The Quest for Standardization: The Canadian Federal Government and the Language Instruction for Newcomers to Canada (LINC) Program
Since the inception of the Language Instruction for Newcomers to Canada (LINC) Program in 1992, the Canadian federal government, through the ministry responsible for immigration, has diligently sought to bring consistency to the program through a variety of government initiatives. These include operational bulletins, curriculum guidelines, standardized placement assessments, in-class assessment procedures and protocols, standards for describing and measuring the language proficiency of adult immigrants speaking English as an additional language (EAL), and a variety of other guidelines (e.g., waitlist management). This paper introduces a novel LINC standardization model as a tool for describing and analyzing how the synergies of these government initiatives converge to bring consistency to the entire LINC Program. The model comprises four stages: a Pre-Entry Stage, Entry Stage, Language Training Stage, and Exit Stage. These stages represent phases an adult LINC learner goes through on their LINC English language learning journey. The model highlights the centrality of the Canadian Language Benchmarks (CLBs) by showing how they are the mainstay of most, if not all, of the other government initiatives. Both positive and negative implications for the government’s quest for standardization are discussed.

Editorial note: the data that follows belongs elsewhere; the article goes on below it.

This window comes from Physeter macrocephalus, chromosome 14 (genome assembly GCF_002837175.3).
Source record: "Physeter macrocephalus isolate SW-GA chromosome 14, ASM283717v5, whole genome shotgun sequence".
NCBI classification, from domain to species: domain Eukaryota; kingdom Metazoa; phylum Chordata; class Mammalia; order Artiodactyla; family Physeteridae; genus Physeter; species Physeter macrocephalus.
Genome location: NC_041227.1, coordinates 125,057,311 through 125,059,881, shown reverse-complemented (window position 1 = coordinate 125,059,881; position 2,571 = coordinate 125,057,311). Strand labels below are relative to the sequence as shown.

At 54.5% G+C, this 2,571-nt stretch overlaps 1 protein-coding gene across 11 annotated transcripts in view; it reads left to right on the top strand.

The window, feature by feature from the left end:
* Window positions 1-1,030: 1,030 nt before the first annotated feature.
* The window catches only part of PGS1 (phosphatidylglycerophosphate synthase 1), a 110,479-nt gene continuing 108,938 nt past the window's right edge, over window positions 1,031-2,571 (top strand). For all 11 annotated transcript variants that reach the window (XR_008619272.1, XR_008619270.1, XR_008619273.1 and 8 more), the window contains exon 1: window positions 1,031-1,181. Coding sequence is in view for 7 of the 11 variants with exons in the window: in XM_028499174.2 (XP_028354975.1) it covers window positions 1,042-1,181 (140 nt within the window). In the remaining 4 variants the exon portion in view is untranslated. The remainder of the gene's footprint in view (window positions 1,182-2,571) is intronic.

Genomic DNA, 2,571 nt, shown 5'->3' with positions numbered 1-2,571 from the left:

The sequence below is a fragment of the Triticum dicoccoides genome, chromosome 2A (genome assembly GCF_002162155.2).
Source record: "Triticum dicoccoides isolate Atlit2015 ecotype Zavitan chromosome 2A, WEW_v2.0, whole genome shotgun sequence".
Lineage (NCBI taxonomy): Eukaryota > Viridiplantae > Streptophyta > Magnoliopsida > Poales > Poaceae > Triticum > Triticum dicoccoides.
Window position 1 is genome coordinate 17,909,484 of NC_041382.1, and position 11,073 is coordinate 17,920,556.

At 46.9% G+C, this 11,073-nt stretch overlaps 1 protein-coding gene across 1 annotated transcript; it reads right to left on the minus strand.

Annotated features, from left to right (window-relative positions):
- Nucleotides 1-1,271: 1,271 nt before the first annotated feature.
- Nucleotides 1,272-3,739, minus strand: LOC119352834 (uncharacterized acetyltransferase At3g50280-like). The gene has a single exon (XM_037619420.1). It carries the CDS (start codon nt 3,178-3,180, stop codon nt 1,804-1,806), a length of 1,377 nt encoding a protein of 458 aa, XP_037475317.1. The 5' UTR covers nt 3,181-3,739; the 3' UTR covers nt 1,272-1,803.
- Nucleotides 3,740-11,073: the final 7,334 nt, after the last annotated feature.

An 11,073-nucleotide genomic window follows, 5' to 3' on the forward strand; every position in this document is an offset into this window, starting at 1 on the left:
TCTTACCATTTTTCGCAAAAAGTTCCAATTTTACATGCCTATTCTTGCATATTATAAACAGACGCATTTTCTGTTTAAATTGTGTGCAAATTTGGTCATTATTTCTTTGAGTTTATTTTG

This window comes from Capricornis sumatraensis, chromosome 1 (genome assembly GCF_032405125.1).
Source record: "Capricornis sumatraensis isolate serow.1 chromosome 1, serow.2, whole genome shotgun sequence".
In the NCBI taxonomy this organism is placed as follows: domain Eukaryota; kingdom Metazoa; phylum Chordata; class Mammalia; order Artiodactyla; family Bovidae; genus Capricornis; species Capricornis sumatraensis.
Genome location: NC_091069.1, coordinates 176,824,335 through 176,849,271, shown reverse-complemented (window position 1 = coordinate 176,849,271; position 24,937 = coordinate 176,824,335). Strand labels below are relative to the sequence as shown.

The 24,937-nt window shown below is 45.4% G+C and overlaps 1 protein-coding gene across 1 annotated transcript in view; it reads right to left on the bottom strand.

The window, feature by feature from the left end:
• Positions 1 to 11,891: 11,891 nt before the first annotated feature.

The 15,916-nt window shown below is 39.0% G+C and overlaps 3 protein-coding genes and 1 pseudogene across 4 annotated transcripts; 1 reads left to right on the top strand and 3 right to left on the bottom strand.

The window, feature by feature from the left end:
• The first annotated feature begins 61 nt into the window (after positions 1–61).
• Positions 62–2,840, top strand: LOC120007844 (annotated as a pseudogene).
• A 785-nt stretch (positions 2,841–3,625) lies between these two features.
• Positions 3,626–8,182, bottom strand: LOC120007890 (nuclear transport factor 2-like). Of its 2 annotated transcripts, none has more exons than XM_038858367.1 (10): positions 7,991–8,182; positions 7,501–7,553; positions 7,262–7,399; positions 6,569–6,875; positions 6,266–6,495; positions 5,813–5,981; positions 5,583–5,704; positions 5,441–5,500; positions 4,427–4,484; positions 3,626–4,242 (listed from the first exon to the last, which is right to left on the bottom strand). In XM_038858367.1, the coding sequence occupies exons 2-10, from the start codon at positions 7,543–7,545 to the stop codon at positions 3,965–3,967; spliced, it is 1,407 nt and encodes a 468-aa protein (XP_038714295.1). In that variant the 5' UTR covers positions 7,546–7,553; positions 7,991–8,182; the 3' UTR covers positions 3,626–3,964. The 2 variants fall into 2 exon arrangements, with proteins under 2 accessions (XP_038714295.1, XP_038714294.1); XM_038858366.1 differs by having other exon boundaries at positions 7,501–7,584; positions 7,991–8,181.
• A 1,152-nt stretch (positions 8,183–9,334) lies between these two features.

Copyright (c) 2020 Calisto Mudzingwa
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